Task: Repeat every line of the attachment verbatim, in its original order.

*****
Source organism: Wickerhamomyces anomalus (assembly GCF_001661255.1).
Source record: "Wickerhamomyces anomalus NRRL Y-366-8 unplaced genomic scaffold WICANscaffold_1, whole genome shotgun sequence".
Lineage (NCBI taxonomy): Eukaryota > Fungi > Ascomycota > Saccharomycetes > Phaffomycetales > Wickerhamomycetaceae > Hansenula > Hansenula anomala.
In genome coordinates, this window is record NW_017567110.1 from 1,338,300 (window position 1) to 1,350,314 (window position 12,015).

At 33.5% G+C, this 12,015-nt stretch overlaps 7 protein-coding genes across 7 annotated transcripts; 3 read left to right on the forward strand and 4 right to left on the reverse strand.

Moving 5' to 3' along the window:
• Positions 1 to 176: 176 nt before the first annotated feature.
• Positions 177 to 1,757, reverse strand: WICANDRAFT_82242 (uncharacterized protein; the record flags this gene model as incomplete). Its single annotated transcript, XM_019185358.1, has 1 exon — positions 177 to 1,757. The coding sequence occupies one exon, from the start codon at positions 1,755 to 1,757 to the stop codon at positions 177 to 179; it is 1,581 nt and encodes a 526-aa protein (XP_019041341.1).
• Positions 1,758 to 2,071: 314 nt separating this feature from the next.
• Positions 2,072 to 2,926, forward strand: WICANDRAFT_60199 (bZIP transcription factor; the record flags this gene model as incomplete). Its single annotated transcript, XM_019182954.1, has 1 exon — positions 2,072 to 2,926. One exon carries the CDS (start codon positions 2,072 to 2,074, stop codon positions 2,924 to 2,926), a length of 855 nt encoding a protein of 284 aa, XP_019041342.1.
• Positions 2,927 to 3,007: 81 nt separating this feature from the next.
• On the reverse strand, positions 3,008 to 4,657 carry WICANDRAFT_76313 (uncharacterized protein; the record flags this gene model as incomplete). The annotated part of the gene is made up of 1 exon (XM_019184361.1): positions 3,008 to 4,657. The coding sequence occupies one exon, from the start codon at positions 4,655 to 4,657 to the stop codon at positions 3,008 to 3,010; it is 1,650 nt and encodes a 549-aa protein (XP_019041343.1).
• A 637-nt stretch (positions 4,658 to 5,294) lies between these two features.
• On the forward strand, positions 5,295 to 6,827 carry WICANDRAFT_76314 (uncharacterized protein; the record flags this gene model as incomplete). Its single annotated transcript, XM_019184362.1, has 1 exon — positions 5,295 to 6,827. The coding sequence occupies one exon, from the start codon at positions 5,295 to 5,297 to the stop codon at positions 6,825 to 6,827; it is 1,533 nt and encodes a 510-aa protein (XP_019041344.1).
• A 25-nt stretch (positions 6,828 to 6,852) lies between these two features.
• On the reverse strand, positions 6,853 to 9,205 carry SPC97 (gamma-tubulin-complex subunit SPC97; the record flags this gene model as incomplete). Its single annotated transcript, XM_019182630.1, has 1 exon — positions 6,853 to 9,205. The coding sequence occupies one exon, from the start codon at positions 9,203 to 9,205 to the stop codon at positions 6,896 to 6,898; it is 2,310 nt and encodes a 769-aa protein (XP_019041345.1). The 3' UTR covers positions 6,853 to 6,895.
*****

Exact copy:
Source organism: Wickerhamomyces anomalus (assembly GCF_001661255.1).
Source record: "Wickerhamomyces anomalus NRRL Y-366-8 unplaced genomic scaffold WICANscaffold_1, whole genome shotgun sequence".
Lineage (NCBI taxonomy): Eukaryota > Fungi > Ascomycota > Saccharomycetes > Phaffomycetales > Wickerhamomycetaceae > Hansenula > Hansenula anomala.
In genome coordinates, this window is record NW_017567110.1 from 1,338,300 (window position 1) to 1,350,314 (window position 12,015).

At 33.5% G+C, this 12,015-nt stretch overlaps 7 protein-coding genes across 7 annotated transcripts; 3 read left to right on the forward strand and 4 right to left on the reverse strand.

Moving 5' to 3' along the window:
• Positions 1 to 176: 176 nt before the first annotated feature.
• Positions 177 to 1,757, reverse strand: WICANDRAFT_82242 (uncharacterized protein; the record flags this gene model as incomplete). Its single annotated transcript, XM_019185358.1, has 1 exon — positions 177 to 1,757. The coding sequence occupies one exon, from the start codon at positions 1,755 to 1,757 to the stop codon at positions 177 to 179; it is 1,581 nt and encodes a 526-aa protein (XP_019041341.1).
• Positions 1,758 to 2,071: 314 nt separating this feature from the next.
• Positions 2,072 to 2,926, forward strand: WICANDRAFT_60199 (bZIP transcription factor; the record flags this gene model as incomplete). Its single annotated transcript, XM_019182954.1, has 1 exon — positions 2,072 to 2,926. One exon carries the CDS (start codon positions 2,072 to 2,074, stop codon positions 2,924 to 2,926), a length of 855 nt encoding a protein of 284 aa, XP_019041342.1.
• Positions 2,927 to 3,007: 81 nt separating this feature from the next.
• On the reverse strand, positions 3,008 to 4,657 carry WICANDRAFT_76313 (uncharacterized protein; the record flags this gene model as incomplete). The annotated part of the gene is made up of 1 exon (XM_019184361.1): positions 3,008 to 4,657. The coding sequence occupies one exon, from the start codon at positions 4,655 to 4,657 to the stop codon at positions 3,008 to 3,010; it is 1,650 nt and encodes a 549-aa protein (XP_019041343.1).
• A 637-nt stretch (positions 4,658 to 5,294) lies between these two features.
• On the forward strand, positions 5,295 to 6,827 carry WICANDRAFT_76314 (uncharacterized protein; the record flags this gene model as incomplete). Its single annotated transcript, XM_019184362.1, has 1 exon — positions 5,295 to 6,827. The coding sequence occupies one exon, from the start codon at positions 5,295 to 5,297 to the stop codon at positions 6,825 to 6,827; it is 1,533 nt and encodes a 510-aa protein (XP_019041344.1).
• A 25-nt stretch (positions 6,828 to 6,852) lies between these two features.
• On the reverse strand, positions 6,853 to 9,205 carry SPC97 (gamma-tubulin-complex subunit SPC97; the record flags this gene model as incomplete). Its single annotated transcript, XM_019182630.1, has 1 exon — positions 6,853 to 9,205. The coding sequence occupies one exon, from the start codon at positions 9,203 to 9,205 to the stop codon at positions 6,896 to 6,898; it is 2,310 nt and encodes a 769-aa protein (XP_019041345.1). The 3' UTR covers positions 6,853 to 6,895.